Conversation is the Nemesis of Scientific Thinking

The archenemy of scientific thinking is conversation, as in typical human conversational discourse, much of which is BS. I have become rather fed up with talking to people. Seriously, it is something of a problem. Fact is, folks are prone to getting pet opinions into their heads and thinking they’re true to the point of obstinacy, even when they have little or no idea of what they’re talking about in the first place. We all do it. It’s part of how the sloppy mind-generating piece of mea...
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Gregory Paul on how conversations are prone to falshoods and equating opinions with facts.

20 DEC 2013 by ideonexus

 The Revolt Against Science

One response to the loss of control, for example, is a revulsion against intelligence. Science first gave man a sense of mastery over his environment, and hence over the future. By making the future seem malleable, instead of immutable, it shattered the opiate religions that preached passivity and mysticism. Today, mounting evidence that society is out of control breeds disillusionment with science. In consequence, we witness a garish revival of mysticism. Suddenly astrology is the rage. Zen,...
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Nostalgia and pseudo-science are a revolt against what they perceive as the strict rules of science and central planning, but the lack of rules and planning results in putting people at the whims of chaos, which is even more limiting.

10 DEC 2013 by ideonexus

 The Humanities are About "Inwardness"

It is the irreducible reality of inwardness, and its autonomy as a category of understanding, over which Pinker, in his delirium of empirical research, rides roughshod. The humanities are the study of the many expressions of that inwardness. Pinker’s condescension to the humanities is endless. He proposes for the humanities “a consilience with science,” but the only apparent beneficiary of such an arrangement would be the humanities, since they have nothing much to offer the sciences, w...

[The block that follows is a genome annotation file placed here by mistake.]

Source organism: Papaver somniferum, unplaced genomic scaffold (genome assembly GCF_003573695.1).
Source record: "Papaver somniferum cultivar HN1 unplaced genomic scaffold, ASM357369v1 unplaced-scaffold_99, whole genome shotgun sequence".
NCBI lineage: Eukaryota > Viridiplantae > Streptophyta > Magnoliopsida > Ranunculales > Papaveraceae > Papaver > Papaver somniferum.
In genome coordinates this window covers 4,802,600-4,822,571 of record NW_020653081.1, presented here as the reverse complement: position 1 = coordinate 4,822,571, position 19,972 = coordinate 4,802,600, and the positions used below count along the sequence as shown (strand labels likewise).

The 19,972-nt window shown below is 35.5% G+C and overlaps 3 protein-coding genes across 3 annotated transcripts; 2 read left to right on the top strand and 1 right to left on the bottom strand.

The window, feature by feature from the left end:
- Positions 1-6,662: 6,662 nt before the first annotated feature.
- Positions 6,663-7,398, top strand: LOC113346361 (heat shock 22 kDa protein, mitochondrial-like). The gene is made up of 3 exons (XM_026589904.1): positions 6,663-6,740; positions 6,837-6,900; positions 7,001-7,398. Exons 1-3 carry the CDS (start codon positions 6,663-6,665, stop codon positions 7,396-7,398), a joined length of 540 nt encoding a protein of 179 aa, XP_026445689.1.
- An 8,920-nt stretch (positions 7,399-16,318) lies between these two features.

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Argument for why they cannot be reconciled with science.

10 DEC 2013 by ideonexus

 How Science Can Progress the Humanities

Diagnoses of the malaise of the humanities rightly point to anti-intellectual trends in our culture and to the commercialization of our universities. But an honest appraisal would have to acknowledge that some of the damage is self-inflicted. The humanities have yet to recover from the disaster of postmodernism, with its defiant obscurantism, dogmatic relativism, and suffocating political correctness. And they have failed to define a progressive agenda. Several university presidents and provo...
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Science has many tools for looking deeper into texts and providing new perspectives and insights.

10 DEC 2013 by ideonexus

 The Scientific Worldview

The term “scientism” is anything but clear, more of a boo-word than a label for any coherent doctrine. Sometimes it is equated with lunatic positions, such as that “science is all that matters” or that “scientists should be entrusted to solve all problems.” Sometimes it is clarified with adjectives like “simplistic,” “naïve,” and “vulgar.” The definitional vacuum allows me to replicate gay activists’ flaunting of “queer” and appropriate the pejorative for a posi...
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Steven Pinker defends the "scientism" against critics in the humanities.